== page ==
A Quick Overnight in August – Northern California, USA

A Quick Overnight in August
Northern California

My VW bus was coming out of the shop, an advanced birthday was happening and I just wanted to get away by myself for an overnight.

The designated companion pouted to come along, even though she was a bit unsure of the whole ‘camping’ thing as well as any logic in traveling in a rusty, 35-year-old VW camper.

Many people take their holidays in August. School will be back in session shortly, and this is the last couple weeks of camping ‘amateur hour’ just before the family campers leave, the campgrounds clear out and the Scrub Jays breathe a sigh of relief. First off, however, one must find a site.

I was again reminded of this hard fact: There are no sites to be had.

Between Memorial Day and Labor Day, any campsite within 300 miles of the San Francisco Bay Area fills on Friday at about noon and doesn’t empty out until Sunday afternoon.

Campsites along the coast have been reserved since the Carter administration and campsites close-by a bit inland are either filled or just too flocking hot for any camping or relaxing. Even Bluebelly lizards take August off.

Thanks to the internet, one can now check for available campsites online. In August, one can quickly check to see how many campgrounds are completely filled, congested or miserable, with possible the exception of desperate campsites near Needles, Barstow and Stinking Creek, all places that are best avoided in August.

There is a heirarchy of campgrounds: The National Parks (such as Yosemite) are generally filled except when they are flooded or on fire. Even if you could get a site, they have loud children, grumpy bears and vanloads of Christian youth groups in them. National Parks are best avoided.

Forest Service Campgrounds are next. They vary quite a bit in wonderfulness, mosquitos and shade. All the ones within a reasonable driving distance were filled this weekend; infested with raccoons or pimply Christians.

The State Parks are generally wonderful, (despite the fact that they are staffed by pissy Park Rangers who hate old VW busses) but any California State Park campground with surf, shade or scenery has been booked for many months. To make matter worse, the raccoons are actually in charge in many of these campgrounds and many of them are armed.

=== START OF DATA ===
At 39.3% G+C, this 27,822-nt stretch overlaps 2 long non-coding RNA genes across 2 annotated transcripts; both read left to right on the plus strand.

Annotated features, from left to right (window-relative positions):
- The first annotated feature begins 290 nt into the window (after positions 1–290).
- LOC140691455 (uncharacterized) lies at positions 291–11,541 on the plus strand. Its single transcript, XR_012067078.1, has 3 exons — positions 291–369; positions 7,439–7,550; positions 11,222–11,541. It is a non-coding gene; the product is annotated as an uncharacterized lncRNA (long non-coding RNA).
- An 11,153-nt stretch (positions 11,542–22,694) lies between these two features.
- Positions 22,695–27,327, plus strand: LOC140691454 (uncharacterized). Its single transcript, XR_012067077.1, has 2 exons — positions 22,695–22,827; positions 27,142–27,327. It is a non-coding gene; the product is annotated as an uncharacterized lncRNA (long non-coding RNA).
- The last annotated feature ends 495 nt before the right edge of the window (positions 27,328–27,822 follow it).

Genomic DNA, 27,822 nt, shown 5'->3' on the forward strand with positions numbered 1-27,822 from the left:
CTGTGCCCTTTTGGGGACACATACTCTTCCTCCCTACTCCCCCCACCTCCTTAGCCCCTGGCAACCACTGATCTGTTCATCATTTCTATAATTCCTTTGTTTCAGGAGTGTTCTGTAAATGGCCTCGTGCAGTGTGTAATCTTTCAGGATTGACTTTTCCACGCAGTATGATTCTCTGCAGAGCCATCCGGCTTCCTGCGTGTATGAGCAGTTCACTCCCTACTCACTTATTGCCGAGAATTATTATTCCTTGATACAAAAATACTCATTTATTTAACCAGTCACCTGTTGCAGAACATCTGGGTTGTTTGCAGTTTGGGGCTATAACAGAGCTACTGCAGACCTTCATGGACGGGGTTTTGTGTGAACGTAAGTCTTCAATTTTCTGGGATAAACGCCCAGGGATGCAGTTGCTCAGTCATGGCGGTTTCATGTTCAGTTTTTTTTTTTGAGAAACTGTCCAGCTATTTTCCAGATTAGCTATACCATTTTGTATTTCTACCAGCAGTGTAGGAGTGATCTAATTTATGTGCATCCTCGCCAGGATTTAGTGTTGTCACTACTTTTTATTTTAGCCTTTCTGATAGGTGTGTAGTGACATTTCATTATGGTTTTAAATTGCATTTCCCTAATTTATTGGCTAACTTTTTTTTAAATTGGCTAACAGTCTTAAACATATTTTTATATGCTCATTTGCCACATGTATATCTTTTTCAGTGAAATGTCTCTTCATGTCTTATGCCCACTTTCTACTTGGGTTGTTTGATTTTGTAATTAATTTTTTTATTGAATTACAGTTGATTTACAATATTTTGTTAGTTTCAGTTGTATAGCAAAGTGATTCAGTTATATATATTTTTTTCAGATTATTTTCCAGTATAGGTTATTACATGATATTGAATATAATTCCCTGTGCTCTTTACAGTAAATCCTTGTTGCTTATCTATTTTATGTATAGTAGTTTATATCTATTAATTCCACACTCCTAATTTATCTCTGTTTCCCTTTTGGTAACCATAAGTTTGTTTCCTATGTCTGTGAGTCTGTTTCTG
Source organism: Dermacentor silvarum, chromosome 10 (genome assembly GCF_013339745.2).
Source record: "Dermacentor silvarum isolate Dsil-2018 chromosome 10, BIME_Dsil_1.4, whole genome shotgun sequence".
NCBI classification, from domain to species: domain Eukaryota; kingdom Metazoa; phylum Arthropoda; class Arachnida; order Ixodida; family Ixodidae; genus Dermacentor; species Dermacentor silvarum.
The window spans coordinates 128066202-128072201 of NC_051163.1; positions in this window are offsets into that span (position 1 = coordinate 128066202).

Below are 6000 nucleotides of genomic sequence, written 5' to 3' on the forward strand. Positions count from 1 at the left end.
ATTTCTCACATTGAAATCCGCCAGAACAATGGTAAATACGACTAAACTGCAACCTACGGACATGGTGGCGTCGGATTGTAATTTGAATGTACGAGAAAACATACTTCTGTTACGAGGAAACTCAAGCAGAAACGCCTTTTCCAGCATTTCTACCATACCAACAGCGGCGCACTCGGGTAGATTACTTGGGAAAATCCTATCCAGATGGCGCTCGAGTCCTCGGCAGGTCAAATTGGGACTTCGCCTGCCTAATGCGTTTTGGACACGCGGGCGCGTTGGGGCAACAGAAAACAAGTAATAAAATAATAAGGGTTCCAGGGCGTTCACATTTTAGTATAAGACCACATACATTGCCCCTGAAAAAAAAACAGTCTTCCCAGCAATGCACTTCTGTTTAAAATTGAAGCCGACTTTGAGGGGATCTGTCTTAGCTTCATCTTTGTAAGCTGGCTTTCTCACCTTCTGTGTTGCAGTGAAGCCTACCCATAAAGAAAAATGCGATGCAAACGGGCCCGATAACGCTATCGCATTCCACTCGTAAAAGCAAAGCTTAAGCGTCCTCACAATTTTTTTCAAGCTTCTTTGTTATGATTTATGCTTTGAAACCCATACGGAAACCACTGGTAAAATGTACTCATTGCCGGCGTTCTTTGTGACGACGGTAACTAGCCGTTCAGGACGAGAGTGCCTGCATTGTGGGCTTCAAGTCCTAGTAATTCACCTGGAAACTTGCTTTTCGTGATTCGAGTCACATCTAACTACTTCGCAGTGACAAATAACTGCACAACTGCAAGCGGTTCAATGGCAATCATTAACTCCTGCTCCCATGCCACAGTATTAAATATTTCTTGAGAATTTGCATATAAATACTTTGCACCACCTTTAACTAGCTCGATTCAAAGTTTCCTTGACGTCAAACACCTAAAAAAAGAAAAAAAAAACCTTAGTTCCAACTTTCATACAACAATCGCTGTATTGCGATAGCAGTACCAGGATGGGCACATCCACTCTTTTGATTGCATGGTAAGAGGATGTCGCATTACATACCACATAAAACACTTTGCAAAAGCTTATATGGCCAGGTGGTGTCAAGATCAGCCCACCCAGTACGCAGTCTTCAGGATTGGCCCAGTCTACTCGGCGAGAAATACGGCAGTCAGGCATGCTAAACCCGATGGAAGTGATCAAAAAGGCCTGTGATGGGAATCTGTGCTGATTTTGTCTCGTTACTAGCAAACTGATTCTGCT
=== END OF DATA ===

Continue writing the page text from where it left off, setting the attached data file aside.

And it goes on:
I was beginning to get worried. I had to show my non-camping companion what the whole VW Camper compulsion was about and I didn’t want to subject her to shrieking children, severe sunburns, raccoons or pit toilets on her first campout. (This time. Pit toilets are next. Baby steps…)

We settled upon San Lorenzo Park in King City, which is part of the Monterey County Parks system. Not reservable on the Reserve America system, County Parks are usually unknown. Sometimes they are quite nice. (Usually they are not, but sometimes they are)

This particular one has hot showers, clean toilets, lawns, a koi pond and a free T1 connection. The fee is $20 a night.

We were assigned a level site with plenty of shade, quite near the showers. The sites on either side of us were vacant.

After we pulled into the level site and I sent the companion on a walk with the dog while I set up camp. I made sure that the table was set, the tablecloth was just right and that the kerosene lamps were filled.

I charcoal-grilled burgers and steamed corn on the cob for dinner.

That night I made the perfect campfire (thanks to a dry box of Hot Wood brand firewood and an Army surplus fire starter tablet). We looked at the stars and drank red wine.

In the morning, I fixed scrambled eggs with home fries and some decent coffee with half & half for breakfast. We watched coveys of California quail scamper by our site. Life was good.

The bus ran (more or less) trouble free. We returned along the coast, taking time to wander the beach in Moss Landing and later stopping off in Santa Cruz for lunch.

She has asked when our second campout is.